Bull research points out e-government failings
All very well having plans to use the Web, but what if no one knows about it?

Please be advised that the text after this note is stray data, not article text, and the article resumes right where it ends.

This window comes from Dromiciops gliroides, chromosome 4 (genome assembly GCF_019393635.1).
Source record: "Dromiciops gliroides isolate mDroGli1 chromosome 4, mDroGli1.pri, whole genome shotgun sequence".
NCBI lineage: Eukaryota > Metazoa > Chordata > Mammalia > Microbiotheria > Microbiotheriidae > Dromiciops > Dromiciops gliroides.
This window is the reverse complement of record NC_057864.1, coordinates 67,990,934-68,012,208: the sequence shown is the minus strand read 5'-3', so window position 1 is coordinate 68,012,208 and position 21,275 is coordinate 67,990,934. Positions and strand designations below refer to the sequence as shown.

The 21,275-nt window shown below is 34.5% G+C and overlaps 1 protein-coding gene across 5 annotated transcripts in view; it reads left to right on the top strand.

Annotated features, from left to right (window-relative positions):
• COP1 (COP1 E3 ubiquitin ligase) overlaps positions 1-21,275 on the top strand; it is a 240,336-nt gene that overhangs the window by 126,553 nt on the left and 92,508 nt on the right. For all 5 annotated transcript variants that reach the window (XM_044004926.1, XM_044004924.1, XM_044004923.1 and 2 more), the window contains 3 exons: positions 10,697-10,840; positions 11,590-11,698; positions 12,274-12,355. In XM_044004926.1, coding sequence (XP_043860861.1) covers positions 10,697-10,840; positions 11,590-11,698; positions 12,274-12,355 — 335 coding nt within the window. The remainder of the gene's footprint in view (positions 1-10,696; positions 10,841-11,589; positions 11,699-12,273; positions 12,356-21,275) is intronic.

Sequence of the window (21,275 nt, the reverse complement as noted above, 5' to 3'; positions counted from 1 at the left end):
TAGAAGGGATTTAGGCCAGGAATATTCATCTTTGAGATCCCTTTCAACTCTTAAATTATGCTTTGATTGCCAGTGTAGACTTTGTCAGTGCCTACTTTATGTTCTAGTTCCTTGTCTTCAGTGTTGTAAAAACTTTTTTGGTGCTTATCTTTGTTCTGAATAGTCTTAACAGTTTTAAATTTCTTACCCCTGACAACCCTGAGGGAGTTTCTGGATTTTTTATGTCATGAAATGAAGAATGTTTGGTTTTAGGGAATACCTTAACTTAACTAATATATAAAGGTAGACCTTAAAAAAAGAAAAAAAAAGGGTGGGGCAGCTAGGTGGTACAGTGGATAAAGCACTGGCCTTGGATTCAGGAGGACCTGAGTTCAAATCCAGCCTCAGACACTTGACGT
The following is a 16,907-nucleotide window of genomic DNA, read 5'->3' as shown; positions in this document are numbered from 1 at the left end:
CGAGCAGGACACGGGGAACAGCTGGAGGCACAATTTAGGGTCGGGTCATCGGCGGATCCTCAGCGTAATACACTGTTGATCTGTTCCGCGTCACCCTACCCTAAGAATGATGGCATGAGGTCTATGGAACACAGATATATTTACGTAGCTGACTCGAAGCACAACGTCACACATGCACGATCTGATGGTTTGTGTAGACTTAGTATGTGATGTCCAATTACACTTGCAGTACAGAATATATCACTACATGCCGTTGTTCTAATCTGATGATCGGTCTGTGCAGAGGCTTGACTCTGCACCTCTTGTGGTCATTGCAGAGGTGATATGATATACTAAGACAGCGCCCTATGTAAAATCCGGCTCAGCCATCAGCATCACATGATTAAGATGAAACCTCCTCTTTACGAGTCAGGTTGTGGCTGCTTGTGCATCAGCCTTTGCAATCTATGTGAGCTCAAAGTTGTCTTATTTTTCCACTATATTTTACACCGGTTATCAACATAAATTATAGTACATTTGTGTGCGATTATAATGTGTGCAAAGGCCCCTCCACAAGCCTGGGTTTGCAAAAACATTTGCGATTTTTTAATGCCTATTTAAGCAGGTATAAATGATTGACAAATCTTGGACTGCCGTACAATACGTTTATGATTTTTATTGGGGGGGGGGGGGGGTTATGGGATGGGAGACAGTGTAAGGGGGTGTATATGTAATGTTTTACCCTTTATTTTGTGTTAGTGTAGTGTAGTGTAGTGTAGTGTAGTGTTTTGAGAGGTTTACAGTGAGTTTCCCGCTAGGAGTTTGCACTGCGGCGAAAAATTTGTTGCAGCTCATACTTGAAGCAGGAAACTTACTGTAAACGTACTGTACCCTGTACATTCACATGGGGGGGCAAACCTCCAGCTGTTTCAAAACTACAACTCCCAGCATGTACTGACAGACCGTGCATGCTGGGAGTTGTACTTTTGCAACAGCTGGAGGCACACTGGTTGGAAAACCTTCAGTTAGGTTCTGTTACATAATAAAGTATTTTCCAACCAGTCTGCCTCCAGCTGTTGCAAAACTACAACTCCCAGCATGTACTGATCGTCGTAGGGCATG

The government may have lofty ideals about delivering all its services electronically by 2008, but it's doing a lousy job of letting people know about it. Only one in ten people know of the government's electronic intentions although once explained to them, a hefty majority believe it will be a good thing -- if it ever happens. That's the conclusion of an e-government report by the IT company Bull, which commissioned the research. The report is the first public opinion survey to emerge following prime minister Tony Blair's high-profile announcement of government's intention to deliver all its services electronically by 2008. But while The Bull E-Government Report found that the public is "highly supportive of the concept of electronic government", it also raises concerns about the lack of knowledge about the government's plans, the low levels of technology access and concerns about privacy and security. "This is a highly important survey in terms of getting a true understanding of the issues that face the British government as it moves to an e-government model," said Barry Grisdale, CEO, Bull UK and Ireland. "The responses clearly show that the public is behind the concept of electronic government, but also that there is still a lot of education to be done to ensure that the public has a positive response to these changes. "E-government will only work if the general population accepts it and can see a personal benefit." ®
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